Clinical and social factors associated with increased risk for involuntary psychiatric hospitalisation: a systematic review, meta-analysis, and narrative synthesis

Susan Walker*, Euan Mackay, Phoebe Barnett, Luke Sheridan Rains, Monica Leverton, Christian Dalton-Locke, Kylee Trevillion, Brynmor Lloyd-Evans, Sonia Johnson

*Corresponding author for this work

Research output: Contribution to journalArticlepeer-review

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Abstract

Background: Use of involuntary psychiatric hospitalisation varies widely within and between countries. The factors that place individuals and populations at increased risk of involuntary hospitalisation are unclear, and evidence is needed to understand these disparities and inform development of interventions to reduce involuntary hospitalisation. We did a systematic review, meta-analysis, and narrative synthesis to investigate risk factors at the patient, service, and area level associated with involuntary psychiatric hospitalisation of adults. 

Methods: We searched MEDLINE, PsycINFO, Embase, and the Cochrane Controlled Clinical Register of Trials from Jan 1, 1983, to Aug 14, 2019, for studies comparing the characteristics of voluntary and involuntary psychiatric inpatients, and studies investigating the characteristics of involuntarily hospitalised individuals in general population samples. We synthesised results using random effects meta-analysis and narrative synthesis. Our review follows Preferred Reporting Items for Systematic Reviews and Meta-Analyses guidelines and is registered on PROSPERO, CRD42018095103. 

Findings: 77 studies were included from 22 countries. Involuntary rather than voluntary hospitalisation was associated with male gender (odds ratio 1·23, 95% CI 1·14–1·32; p<0·0001), single marital status (1·47, 1·18–1·83; p<0·0001), unemployment (1·43, 1·07–1·90; p=0·020), receiving welfare benefits (1·71, 1·28–2·27; p<0·0001), being diagnosed with a psychotic disorder (2·18, 1·95–2·44; p<0·0001) or bipolar disorder (1·48, 1·24–1·76; p<0·0001), and previous involuntary hospitalisation (2·17, 1·62–2·91; p<0·0001). Using narrative synthesis, we found associations between involuntary psychiatric hospitalisation and perceived risk to others, positive symptoms of psychosis, reduced insight into illness, reduced adherence to treatment before hospitalisation, and police involvement in admission. On a population level, some evidence was noted of a positive dose-response relation between area deprivation and involuntary hospitalisation.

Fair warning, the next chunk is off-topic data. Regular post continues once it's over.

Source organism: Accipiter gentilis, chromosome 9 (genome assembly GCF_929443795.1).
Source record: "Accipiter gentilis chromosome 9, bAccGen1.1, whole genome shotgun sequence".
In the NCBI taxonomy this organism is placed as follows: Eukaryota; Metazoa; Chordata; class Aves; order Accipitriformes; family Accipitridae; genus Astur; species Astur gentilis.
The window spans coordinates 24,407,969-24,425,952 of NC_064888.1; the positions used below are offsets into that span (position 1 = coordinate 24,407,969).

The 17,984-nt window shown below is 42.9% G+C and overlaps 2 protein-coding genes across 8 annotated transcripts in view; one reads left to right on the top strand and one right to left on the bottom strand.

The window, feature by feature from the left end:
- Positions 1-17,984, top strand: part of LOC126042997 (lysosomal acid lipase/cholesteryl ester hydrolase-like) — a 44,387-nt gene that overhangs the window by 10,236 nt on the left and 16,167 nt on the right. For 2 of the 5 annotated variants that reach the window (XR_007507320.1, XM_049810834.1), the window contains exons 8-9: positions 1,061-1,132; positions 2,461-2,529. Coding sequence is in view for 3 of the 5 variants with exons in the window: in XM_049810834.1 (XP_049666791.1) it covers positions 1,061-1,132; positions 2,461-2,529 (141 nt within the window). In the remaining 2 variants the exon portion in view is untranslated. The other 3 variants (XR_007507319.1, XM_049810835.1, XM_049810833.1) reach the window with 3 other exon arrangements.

Interpretation: Previous involuntary hospitalisation and diagnosis of a psychotic disorder were factors associated with the greatest risk of involuntary psychiatric hospitalisation. People with these risk factors represent an important target group for preventive interventions, such as crisis planning. Economic deprivation on an individual level and at the population level was associated with increased risk for involuntary hospitalisation. Mechanisms underpinning the risk factors could not be identified using the available evidence. Further research is therefore needed with an integrative approach, which examines clinical, social, and structural factors, alongside qualitative research into clinical decision-making processes and patients' experiences of the detention process. 

Funding: Commissioned by the Department of Health and funded by the National Institute of Health Research (NIHR) via the NIHR Mental Health Policy Research Unit.

Original languageEnglish
Pages (from-to)1039-1053
Number of pages15
JournalThe Lancet Psychiatry
Volume6
Issue number12
Early online date1 Dec 2019
DOIs
Publication statusPublished - 1 Dec 2019

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